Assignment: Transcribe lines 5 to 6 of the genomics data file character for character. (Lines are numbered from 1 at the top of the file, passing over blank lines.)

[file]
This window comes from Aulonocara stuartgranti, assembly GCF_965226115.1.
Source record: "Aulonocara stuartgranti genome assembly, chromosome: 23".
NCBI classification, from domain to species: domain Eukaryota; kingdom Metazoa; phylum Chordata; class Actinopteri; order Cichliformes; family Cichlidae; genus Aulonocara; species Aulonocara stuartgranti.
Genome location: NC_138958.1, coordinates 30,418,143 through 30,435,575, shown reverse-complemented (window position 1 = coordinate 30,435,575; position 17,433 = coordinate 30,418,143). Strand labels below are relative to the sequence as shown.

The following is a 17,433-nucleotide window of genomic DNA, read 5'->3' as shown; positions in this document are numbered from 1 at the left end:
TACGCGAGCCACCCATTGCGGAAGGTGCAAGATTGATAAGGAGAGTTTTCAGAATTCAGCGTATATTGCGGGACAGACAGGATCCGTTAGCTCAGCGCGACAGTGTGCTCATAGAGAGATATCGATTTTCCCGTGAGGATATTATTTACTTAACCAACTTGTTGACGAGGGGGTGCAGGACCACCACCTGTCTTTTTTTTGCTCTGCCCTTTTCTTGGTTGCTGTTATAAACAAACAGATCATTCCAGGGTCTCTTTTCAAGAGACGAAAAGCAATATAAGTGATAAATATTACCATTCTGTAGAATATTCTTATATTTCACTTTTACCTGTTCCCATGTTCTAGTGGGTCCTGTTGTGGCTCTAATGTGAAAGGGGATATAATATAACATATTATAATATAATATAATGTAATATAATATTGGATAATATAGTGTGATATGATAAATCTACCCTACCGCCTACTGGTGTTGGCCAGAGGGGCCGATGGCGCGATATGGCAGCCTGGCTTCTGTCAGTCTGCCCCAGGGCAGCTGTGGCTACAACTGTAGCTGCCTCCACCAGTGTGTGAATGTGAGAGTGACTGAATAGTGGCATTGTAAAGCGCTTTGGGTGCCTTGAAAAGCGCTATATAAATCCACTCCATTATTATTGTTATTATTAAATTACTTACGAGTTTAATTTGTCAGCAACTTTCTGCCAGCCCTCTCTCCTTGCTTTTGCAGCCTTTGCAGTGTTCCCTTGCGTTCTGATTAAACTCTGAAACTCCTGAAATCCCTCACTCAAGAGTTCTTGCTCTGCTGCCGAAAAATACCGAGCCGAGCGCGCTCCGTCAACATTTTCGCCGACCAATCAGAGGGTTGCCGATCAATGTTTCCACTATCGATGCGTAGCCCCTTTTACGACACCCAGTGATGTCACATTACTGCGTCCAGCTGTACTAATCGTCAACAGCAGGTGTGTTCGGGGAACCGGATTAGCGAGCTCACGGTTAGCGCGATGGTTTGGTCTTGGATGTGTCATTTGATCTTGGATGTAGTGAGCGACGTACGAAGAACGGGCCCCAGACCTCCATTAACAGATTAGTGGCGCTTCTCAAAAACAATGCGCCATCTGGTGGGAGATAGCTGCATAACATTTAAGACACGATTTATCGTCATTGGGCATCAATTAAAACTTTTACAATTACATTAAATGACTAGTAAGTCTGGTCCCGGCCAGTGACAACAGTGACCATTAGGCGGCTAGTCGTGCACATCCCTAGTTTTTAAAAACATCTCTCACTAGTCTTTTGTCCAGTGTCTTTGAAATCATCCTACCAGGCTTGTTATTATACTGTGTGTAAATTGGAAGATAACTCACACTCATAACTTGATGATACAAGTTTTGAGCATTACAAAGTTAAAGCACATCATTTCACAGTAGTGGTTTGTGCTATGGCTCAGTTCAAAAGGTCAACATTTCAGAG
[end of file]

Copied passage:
The following is a 17,433-nucleotide window of genomic DNA, read 5'->3' as shown; positions in this document are numbered from 1 at the left end:
TACGCGAGCCACCCATTGCGGAAGGTGCAAGATTGATAAGGAGAGTTTTCAGAATTCAGCGTATATTGCGGGACAGACAGGATCCGTTAGCTCAGCGCGACAGTGTGCTCATAGAGAGATATCGATTTTCCCGTGAGGATATTATTTACTTAACCAACTTGTTGACGAGGGGGTGCAGGACCACCACCTGTCTTTTTTTTGCTCTGCCCTTTTCTTGGTTGCTGTTATAAACAAACAGATCATTCCAGGGTCTCTTTTCAAGAGACGAAAAGCAATATAAGTGATAAATATTACCATTCTGTAGAATATTCTTATATTTCACTTTTACCTGTTCCCATGTTCTAGTGGGTCCTGTTGTGGCTCTAATGTGAAAGGGGATATAATATAACATATTATAATATAATATAATGTAATATAATATTGGATAATATAGTGTGATATGATAAATCTACCCTACCGCCTACTGGTGTTGGCCAGAGGGGCCGATGGCGCGATATGGCAGCCTGGCTTCTGTCAGTCTGCCCCAGGGCAGCTGTGGCTACAACTGTAGCTGCCTCCACCAGTGTGTGAATGTGAGAGTGACTGAATAGTGGCATTGTAAAGCGCTTTGGGTGCCTTGAAAAGCGCTATATAAATCCACTCCATTATTATTGTTATTATTAAATTACTTACGAGTTTAATTTGTCAGCAACTTTCTGCCAGCCCTCTCTCCTTGCTTTTGCAGCCTTTGCAGTGTTCCCTTGCGTTCTGATTAAACTCTGAAACTCCTGAAATCCCTCACTCAAGAGTTCTTGCTCTGCTGCCGAAAAATACCGAGCCGAGCGCGCTCCGTCAACATTTTCGCCGACCAATCAGAGGGTTGCCGATCAATGTTTCCACTATCGATGCGTAGCCCCTTTTACGACACCCAGTGATGTCACATTACTGCGTCCAGCTGTACTAATCGTCAACAGCAGGTGTGTTCGGGGAACCGGATTAGCGAGCTCACGGTTAGCGCGATGGTTTGGTCTTGGATGTGTCATTTGATCTTGGATGTAGTGAGCGACGTACGAAGAACGGGCCCCAGACCTCCATTAACAGATTAGTGGCGCTTCTCAAAAACAATGCGCCATCTGGTGGGAGATAGCTGCATAACATTTAAGACACGATTTATCGTCATTGGGCATCAATTAAAACTTTTACAATTACATTAAATGACTAGTAAGTCTGGTCCCGGCCAGTGACAACAGTGACCATTAGGCGGCTAGTCGTGCACATCCCTAGTTTTTAAAAACATCTCTCACTAGTCTTTTGTCCAGTGTCTTTGAAATCATCCTACCAGGCTTGTTATTATACTGTGTGTAAATTGGAAGATAACTCACACTCATAACTTGATGATACAAGTTTTGAGCATTACAAAGTTAAAGCACATCATTTCACAGTAGTGGTTTGTGCTATGGCTCAGTTCAAAAGGTCAACATTTCAGAG